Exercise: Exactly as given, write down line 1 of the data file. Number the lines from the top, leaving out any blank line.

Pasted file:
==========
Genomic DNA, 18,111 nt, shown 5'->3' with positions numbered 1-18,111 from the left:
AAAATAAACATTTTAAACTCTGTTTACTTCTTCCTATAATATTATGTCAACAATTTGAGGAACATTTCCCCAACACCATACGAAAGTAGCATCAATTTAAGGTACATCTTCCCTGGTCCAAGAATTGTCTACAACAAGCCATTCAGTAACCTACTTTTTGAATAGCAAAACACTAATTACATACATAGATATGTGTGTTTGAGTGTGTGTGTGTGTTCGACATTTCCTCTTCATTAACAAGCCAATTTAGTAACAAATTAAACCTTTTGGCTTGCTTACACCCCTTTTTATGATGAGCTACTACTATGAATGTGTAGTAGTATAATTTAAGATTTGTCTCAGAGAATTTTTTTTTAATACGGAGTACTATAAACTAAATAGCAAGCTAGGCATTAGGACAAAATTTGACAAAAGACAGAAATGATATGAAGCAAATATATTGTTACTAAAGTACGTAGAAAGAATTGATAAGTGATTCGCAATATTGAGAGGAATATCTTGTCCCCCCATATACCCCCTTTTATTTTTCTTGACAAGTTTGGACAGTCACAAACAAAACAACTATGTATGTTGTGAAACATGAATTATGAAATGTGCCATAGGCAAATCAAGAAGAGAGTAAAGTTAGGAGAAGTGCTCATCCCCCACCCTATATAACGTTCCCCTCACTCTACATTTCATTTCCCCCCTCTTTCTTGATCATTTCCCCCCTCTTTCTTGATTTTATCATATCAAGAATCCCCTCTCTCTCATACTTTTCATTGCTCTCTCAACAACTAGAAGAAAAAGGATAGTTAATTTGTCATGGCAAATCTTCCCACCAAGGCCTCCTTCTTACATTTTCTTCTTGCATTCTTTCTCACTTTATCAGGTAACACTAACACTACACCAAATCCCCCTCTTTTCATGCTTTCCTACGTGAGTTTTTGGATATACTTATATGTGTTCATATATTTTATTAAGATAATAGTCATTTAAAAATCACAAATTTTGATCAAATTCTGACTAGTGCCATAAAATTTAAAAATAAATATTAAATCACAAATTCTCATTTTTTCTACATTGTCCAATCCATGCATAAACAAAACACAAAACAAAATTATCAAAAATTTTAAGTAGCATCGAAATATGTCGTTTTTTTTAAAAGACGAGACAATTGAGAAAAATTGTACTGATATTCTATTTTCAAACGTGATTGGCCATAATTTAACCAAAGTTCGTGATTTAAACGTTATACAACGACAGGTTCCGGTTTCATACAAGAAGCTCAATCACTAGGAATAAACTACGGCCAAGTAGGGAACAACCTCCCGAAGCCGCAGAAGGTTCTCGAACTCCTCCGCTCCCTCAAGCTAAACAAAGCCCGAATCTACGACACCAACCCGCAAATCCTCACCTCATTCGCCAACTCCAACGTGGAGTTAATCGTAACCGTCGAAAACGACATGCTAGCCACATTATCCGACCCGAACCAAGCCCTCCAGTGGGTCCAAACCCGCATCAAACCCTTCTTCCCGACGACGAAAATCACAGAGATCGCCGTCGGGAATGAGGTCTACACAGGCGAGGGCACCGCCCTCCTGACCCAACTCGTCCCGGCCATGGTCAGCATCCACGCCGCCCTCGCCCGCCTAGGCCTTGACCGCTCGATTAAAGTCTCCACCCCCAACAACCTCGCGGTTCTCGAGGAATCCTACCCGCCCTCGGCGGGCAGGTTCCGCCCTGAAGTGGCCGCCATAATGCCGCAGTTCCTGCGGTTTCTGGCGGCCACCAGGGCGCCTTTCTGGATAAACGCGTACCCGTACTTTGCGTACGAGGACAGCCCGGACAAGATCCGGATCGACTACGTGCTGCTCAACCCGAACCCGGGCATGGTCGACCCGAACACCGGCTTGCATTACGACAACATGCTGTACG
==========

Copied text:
Genomic DNA, 18,111 nt, shown 5'->3' with positions numbered 1-18,111 from the left: